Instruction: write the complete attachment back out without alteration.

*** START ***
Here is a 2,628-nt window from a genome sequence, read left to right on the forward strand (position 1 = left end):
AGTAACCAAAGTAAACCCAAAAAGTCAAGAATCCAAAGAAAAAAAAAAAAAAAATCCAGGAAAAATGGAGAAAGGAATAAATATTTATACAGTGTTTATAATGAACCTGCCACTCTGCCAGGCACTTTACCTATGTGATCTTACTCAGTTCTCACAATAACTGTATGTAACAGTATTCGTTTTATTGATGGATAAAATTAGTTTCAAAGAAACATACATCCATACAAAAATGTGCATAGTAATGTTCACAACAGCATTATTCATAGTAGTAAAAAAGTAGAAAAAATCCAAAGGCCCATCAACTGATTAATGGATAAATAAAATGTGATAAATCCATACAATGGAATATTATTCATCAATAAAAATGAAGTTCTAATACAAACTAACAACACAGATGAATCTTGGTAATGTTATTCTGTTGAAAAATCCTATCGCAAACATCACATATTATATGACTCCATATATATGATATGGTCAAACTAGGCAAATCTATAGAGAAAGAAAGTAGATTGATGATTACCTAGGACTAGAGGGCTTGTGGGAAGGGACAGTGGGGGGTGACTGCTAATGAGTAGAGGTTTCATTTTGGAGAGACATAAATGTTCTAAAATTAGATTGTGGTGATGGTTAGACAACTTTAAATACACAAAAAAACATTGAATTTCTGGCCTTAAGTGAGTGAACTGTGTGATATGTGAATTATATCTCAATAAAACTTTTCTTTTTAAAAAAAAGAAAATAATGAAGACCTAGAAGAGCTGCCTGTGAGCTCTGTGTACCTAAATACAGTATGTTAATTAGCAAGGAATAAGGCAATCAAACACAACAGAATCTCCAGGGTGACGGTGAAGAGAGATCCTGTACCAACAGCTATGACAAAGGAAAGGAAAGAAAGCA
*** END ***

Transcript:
Here is a 2,628-nt window from a genome sequence, read left to right on the forward strand (position 1 = left end):
AGTAACCAAAGTAAACCCAAAAAGTCAAGAATCCAAAGAAAAAAAAAAAAAAAATCCAGGAAAAATGGAGAAAGGAATAAATATTTATACAGTGTTTATAATGAACCTGCCACTCTGCCAGGCACTTTACCTATGTGATCTTACTCAGTTCTCACAATAACTGTATGTAACAGTATTCGTTTTATTGATGGATAAAATTAGTTTCAAAGAAACATACATCCATACAAAAATGTGCATAGTAATGTTCACAACAGCATTATTCATAGTAGTAAAAAAGTAGAAAAAATCCAAAGGCCCATCAACTGATTAATGGATAAATAAAATGTGATAAATCCATACAATGGAATATTATTCATCAATAAAAATGAAGTTCTAATACAAACTAACAACACAGATGAATCTTGGTAATGTTATTCTGTTGAAAAATCCTATCGCAAACATCACATATTATATGACTCCATATATATGATATGGTCAAACTAGGCAAATCTATAGAGAAAGAAAGTAGATTGATGATTACCTAGGACTAGAGGGCTTGTGGGAAGGGACAGTGGGGGGTGACTGCTAATGAGTAGAGGTTTCATTTTGGAGAGACATAAATGTTCTAAAATTAGATTGTGGTGATGGTTAGACAACTTTAAATACACAAAAAAACATTGAATTTCTGGCCTTAAGTGAGTGAACTGTGTGATATGTGAATTATATCTCAATAAAACTTTTCTTTTTAAAAAAAAGAAAATAATGAAGACCTAGAAGAGCTGCCTGTGAGCTCTGTGTACCTAAATACAGTATGTTAATTAGCAAGGAATAAGGCAATCAAACACAACAGAATCTCCAGGGTGACGGTGAAGAGAGATCCTGTACCAACAGCTATGACAAAGGAAAGGAAAGAAAGCA